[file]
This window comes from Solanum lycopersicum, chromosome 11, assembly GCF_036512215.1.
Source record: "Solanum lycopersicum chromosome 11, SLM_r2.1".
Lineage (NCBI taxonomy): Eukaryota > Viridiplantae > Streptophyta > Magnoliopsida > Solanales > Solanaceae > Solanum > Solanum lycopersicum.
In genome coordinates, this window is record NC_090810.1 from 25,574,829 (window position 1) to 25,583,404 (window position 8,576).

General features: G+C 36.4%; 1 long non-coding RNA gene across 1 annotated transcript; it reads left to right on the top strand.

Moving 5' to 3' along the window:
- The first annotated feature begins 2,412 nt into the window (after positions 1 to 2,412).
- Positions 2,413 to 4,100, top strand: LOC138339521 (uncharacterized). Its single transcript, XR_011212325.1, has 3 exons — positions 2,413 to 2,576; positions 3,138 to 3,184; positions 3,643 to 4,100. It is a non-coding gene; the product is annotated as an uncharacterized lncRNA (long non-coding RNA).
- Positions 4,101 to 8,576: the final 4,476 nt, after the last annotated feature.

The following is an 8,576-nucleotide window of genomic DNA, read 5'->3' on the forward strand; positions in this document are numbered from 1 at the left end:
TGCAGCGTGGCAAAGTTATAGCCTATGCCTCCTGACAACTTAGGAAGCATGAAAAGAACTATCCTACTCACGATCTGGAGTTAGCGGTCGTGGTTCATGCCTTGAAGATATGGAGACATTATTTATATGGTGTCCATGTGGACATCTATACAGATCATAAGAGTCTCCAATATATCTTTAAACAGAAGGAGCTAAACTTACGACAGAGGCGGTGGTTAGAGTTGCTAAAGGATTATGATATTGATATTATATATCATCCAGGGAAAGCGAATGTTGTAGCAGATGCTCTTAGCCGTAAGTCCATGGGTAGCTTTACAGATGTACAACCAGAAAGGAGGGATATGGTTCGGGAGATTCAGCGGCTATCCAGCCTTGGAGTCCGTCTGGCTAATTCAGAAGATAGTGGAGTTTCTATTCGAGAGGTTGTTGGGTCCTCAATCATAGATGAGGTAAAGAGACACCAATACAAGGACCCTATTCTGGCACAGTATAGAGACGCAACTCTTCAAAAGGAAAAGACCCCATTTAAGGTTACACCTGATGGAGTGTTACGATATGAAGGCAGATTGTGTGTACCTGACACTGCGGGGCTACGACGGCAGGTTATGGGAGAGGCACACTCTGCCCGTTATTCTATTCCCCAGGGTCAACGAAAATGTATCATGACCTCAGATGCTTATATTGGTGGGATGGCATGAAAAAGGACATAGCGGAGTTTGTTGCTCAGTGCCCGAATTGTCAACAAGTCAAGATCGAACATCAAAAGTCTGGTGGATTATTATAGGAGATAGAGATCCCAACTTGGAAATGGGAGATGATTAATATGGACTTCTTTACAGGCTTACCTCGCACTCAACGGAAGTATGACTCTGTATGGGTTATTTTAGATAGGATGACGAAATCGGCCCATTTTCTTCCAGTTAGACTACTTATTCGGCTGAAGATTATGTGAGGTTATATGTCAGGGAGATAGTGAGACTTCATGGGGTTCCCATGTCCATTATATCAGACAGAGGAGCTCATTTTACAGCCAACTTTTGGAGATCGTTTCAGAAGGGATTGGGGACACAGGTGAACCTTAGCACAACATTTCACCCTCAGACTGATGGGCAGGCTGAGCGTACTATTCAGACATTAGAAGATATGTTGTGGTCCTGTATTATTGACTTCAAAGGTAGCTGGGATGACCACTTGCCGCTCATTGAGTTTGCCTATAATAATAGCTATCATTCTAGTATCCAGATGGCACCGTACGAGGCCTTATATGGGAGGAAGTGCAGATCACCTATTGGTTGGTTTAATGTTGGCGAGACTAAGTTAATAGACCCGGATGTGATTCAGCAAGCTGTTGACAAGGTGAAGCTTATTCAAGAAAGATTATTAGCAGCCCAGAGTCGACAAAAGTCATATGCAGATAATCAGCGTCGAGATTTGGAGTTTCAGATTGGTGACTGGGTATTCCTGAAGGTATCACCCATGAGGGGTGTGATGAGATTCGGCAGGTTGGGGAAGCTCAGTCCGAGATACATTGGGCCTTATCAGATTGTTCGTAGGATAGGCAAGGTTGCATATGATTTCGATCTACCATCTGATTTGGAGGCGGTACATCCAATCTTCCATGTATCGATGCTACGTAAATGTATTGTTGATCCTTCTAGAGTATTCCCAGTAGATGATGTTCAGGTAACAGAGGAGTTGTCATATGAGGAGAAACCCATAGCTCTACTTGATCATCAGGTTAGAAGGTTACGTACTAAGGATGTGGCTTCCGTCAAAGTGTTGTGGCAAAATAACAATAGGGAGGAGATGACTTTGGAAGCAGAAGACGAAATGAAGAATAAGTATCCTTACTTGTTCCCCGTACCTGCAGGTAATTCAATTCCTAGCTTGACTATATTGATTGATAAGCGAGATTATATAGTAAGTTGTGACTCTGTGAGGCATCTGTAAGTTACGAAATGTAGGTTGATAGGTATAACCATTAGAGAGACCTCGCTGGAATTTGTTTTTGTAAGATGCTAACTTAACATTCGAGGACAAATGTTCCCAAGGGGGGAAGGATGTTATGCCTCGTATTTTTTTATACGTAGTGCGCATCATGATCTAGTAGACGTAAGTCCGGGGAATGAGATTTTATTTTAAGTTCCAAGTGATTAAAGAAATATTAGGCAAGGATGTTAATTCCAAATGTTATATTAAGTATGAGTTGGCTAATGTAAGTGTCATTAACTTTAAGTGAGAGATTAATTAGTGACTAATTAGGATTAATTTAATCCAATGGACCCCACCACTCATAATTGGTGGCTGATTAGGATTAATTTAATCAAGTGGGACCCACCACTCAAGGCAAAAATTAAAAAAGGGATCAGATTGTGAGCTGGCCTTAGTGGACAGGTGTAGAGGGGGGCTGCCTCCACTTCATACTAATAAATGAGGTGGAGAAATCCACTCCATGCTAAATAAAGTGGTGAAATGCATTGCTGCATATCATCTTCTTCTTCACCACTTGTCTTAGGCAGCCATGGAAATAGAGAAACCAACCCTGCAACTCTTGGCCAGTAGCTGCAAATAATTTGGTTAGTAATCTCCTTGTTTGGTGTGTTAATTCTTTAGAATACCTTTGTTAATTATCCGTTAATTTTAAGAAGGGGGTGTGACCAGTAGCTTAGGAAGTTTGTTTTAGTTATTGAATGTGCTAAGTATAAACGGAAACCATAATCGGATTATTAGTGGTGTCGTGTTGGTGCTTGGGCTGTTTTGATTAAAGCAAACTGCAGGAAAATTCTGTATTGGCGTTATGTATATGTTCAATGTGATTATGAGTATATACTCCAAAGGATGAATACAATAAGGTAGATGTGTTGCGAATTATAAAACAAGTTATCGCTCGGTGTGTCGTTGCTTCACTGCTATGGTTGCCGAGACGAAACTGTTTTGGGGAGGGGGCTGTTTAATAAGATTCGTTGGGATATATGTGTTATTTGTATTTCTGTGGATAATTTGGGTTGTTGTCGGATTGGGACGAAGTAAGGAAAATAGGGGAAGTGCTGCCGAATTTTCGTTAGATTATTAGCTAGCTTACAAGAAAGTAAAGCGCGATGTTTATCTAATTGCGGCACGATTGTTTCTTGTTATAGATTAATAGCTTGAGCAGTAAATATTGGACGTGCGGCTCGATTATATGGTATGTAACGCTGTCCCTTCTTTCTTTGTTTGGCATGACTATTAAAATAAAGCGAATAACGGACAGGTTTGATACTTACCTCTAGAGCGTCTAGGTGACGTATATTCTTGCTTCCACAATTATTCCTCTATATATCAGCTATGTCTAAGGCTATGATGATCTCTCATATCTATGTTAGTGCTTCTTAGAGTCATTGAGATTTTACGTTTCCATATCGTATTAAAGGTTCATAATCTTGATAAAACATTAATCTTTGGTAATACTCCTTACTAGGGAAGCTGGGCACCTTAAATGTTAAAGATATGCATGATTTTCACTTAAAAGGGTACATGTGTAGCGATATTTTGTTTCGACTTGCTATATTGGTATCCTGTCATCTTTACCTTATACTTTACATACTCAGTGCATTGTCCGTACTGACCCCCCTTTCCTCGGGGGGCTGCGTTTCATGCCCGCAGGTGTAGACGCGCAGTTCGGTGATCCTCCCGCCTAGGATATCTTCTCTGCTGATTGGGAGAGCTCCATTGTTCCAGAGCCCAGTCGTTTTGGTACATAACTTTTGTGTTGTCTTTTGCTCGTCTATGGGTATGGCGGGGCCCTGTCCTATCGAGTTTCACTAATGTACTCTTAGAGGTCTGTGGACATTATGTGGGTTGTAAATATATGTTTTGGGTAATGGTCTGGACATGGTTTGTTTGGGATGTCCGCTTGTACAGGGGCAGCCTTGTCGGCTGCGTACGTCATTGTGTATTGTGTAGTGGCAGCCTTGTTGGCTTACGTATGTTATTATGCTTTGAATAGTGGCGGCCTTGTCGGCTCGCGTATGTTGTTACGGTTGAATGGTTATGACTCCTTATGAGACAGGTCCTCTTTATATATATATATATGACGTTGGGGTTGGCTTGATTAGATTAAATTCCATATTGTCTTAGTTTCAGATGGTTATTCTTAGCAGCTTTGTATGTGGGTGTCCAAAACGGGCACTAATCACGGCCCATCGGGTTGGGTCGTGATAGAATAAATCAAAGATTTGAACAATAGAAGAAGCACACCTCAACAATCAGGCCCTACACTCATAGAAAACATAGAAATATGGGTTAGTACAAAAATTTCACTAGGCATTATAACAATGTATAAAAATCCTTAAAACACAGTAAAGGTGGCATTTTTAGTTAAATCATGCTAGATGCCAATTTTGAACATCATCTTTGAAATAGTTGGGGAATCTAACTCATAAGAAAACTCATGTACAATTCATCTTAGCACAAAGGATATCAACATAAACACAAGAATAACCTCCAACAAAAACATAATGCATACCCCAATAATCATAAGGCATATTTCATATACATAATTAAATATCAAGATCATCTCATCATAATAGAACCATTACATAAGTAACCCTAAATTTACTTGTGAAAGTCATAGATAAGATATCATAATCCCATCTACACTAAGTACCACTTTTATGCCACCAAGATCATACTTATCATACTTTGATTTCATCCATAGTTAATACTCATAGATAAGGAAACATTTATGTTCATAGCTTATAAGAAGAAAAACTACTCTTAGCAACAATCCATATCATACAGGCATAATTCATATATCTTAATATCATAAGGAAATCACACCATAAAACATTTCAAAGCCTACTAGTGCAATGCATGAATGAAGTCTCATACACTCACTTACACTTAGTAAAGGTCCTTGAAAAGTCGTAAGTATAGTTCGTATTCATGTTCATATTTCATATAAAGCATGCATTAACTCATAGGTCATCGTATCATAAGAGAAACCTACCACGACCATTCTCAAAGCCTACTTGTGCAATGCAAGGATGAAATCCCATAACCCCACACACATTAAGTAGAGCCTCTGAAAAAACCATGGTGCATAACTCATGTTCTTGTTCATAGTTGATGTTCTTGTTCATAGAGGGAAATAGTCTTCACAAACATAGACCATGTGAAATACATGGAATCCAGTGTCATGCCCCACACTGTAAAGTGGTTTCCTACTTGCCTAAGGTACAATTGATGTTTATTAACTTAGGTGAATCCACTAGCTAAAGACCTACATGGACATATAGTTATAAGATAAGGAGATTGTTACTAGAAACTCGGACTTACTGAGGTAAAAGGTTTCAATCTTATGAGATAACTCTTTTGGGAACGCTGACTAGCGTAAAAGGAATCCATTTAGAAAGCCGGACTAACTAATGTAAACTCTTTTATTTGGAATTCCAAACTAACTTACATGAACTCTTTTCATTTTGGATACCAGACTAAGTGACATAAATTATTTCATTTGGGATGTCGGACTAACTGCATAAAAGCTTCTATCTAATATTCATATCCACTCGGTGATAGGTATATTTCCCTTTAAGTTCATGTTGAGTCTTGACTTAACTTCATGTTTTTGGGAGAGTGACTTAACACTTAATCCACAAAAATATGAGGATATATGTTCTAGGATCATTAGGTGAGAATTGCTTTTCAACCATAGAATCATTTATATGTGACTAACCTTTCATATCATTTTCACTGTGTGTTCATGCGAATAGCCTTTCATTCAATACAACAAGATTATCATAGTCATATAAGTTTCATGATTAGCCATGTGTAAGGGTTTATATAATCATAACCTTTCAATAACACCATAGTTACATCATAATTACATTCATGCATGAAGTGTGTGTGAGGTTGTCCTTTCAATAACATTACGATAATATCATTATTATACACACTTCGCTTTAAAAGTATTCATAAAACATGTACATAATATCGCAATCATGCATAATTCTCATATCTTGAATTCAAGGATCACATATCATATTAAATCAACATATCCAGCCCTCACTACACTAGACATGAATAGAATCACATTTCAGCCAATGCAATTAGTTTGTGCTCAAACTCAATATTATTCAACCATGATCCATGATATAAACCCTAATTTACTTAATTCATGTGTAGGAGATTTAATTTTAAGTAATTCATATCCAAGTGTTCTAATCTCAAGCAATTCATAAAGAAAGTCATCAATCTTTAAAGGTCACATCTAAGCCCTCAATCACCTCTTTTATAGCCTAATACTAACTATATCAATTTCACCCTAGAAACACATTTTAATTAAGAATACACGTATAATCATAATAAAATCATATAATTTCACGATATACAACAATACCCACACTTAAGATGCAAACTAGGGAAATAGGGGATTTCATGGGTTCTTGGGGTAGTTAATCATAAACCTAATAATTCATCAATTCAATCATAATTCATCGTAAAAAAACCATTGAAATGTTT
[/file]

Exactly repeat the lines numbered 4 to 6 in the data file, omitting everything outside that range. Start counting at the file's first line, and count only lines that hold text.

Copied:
In genome coordinates, this window is record NC_090810.1 from 25,574,829 (window position 1) to 25,583,404 (window position 8,576).

General features: G+C 36.4%; 1 long non-coding RNA gene across 1 annotated transcript; it reads left to right on the top strand.

Moving 5' to 3' along the window: